Rio Grande, 1954. Oil on canvas, 221⁄4 X 32. Collection of the El Paso Museum of Art, El Paso,Texas. Image courtesy of the Tom Lea Institute.

For eight years artist Tom Lea’s Rio Grande hung in the Oval Office of President George W . Bush, lending to that room’s gravity the spirit of the Trans Pecos. A near- monochromatic landscape, it reveals the rugged and serene grandeur of the land Lea loved so well, a region he would never leave.

Rio Grande (on loan from the El Paso Museum of Art) was for President Bush “a symbol of (Lea’s) hopeful
outlook for each day .” In numerous speeches, including his acceptance speech for the Republican nomina-
tion, Bush quoted Lea’s thoughts that he preferred living on the east side of the mountain so as to see “the day that is coming,” forhim, “the best day .” This thought was echoed at the dedication ceremony of the George W. Bush Library in the former president’s emotional summation that he will always believe “our nation’s best days lie ahead.” And regarding that Library, the Oval Office replicated therein has a reproduction of that landscape as well as other Western-themed art Bush so appreciated.

Rio Grande is only one of many paintings and murals inspired by Lea’s beloved El Paso region. These desert landscapes resonate with the space, the light, the mass, and the life that springs from rocky soil. The infamous Rock House and other fires of 2011, consuming the window dressing that had, over the years, camouflaged large swaths of land in the Chihuahuan Desert, exposed its bare bones. Lea’s landscapes, painted in earlier times, celebrated that starkness. When asked once what he found so special about the “dried up, bare, empty country” he chose to live in, his reply back then resonates with many of us today: “I love it for the intensity of its sunlight, the clarity of its sky, the hugeness of its space, its revealed structure of naked earth’s primal form without adornment.”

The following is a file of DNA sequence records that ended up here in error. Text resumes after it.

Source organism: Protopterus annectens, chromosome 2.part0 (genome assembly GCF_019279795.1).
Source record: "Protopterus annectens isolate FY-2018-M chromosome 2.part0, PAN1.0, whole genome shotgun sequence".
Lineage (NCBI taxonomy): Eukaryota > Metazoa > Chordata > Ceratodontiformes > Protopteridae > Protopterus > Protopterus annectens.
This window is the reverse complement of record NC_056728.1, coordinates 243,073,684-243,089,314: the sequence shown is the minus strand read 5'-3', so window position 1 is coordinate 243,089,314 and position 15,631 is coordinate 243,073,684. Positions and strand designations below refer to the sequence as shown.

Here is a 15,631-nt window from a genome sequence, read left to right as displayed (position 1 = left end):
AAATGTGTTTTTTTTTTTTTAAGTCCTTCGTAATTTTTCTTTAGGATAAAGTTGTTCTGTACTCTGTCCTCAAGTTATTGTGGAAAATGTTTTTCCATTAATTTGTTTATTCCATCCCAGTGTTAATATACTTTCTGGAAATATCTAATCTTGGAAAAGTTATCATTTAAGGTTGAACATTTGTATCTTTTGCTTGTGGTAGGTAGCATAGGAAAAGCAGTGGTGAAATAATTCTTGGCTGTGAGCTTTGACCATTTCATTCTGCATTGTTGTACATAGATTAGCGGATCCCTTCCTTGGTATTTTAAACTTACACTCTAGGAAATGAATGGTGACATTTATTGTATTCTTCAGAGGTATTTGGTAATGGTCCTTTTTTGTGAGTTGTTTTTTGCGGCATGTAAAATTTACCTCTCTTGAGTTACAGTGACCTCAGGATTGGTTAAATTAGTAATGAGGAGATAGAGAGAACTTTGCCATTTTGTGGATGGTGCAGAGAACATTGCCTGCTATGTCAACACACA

Tom Lea was an El Paso boy, born and raised three miles from the Rio Grande. With the exception of brief sojourns, he spent his entire life there. He was born in 1907, his father a lawyer who became the mayor of the city during the Mexican Revolution. Once, when his father and Pancho Villa had words and Tom Sr. threw Villa’s wife and brother in jail on suspicion of gun running, the Revolutionary general put out a notice in Mexico offering $1,000 in gold for the mayor, dead or alive. He also threatened to kidnap the two Lea sons, so for six months Tom and Joe went to school every day with a police escort.

Tom began art classes in school as soon as he could – his sophomore year. By his senior year he was taking double classes of art and English at the junior college level. Also, he was editor-in- chief and illustrator of the yearbook. Upon graduation he went to the Art Institute of Chicago where he studied and later apprenticed under muralist John Norton, a former Rough Rider whose western type of instruction pleased his father, who wanted to see his son study under a man’s man.

That he never got over being homesick for El Paso while in Chicago was a condition that remained with him. He and his first wife Nancy spent a short time in Santa Fe after they left the Art Institute, but returned to his native city when she fell ill and ultimately died from a botched appendectomy . He had returned home to stay.

By the time the WPA art project began in 1935, Tom Lea had adopted the style most frequently found in his public works, American Scene painting. A Regionalist, he saw rural life as America’s cultural back- bone and expressed that belief in the murals he did for government buildings. In 1935, he was commissioned by the Texas Centennial Celebration to create two murals for the Hall of State, the shrine to Texas history to be built at Fair Park in Dallas. At one end of the room that is now the Dealey Library is an iconic cowboy; at the other, a Family, with father, mother and son in a wagon headed out from a settlement that could have been early El Paso. Lea used his brother and sister-in-law as models for the scene.